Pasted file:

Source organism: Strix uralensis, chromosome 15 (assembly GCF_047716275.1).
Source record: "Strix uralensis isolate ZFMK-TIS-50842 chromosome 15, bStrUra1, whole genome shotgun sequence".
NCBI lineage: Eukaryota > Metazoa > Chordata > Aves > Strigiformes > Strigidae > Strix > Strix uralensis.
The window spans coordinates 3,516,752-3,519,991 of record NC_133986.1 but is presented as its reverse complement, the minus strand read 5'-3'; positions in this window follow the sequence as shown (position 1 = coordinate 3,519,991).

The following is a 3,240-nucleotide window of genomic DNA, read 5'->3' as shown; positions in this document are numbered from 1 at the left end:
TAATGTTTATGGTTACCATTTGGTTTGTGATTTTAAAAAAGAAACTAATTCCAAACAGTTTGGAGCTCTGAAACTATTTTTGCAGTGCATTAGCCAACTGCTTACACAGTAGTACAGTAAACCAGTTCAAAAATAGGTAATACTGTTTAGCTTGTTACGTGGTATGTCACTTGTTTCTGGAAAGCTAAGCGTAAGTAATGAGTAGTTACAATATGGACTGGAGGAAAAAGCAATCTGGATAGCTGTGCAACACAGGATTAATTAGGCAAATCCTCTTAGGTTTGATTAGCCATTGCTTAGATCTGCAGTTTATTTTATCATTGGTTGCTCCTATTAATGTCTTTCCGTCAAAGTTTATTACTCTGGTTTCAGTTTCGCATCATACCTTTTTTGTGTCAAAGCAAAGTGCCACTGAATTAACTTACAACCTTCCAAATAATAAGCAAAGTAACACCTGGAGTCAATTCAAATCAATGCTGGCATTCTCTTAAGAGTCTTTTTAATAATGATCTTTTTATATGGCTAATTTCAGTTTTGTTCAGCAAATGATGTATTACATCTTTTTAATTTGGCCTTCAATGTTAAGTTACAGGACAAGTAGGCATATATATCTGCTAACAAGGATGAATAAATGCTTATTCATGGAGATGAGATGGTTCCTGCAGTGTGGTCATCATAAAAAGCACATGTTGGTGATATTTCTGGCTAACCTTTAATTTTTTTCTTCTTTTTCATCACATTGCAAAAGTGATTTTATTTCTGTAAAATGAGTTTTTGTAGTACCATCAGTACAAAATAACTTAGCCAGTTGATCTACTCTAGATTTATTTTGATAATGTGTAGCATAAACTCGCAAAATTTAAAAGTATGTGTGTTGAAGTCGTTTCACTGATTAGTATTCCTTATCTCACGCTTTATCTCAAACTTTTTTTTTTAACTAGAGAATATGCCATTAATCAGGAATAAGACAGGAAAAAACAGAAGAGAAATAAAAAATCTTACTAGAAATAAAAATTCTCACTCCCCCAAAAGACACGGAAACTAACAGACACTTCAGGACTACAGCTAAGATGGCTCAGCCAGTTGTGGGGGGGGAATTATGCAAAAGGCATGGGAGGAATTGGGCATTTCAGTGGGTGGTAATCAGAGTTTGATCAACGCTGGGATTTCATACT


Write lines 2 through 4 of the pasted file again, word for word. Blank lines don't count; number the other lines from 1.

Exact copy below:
Source record: "Strix uralensis isolate ZFMK-TIS-50842 chromosome 15, bStrUra1, whole genome shotgun sequence".
NCBI lineage: Eukaryota > Metazoa > Chordata > Aves > Strigiformes > Strigidae > Strix > Strix uralensis.
The window spans coordinates 3,516,752-3,519,991 of record NC_133986.1 but is presented as its reverse complement, the minus strand read 5'-3'; positions in this window follow the sequence as shown (position 1 = coordinate 3,519,991).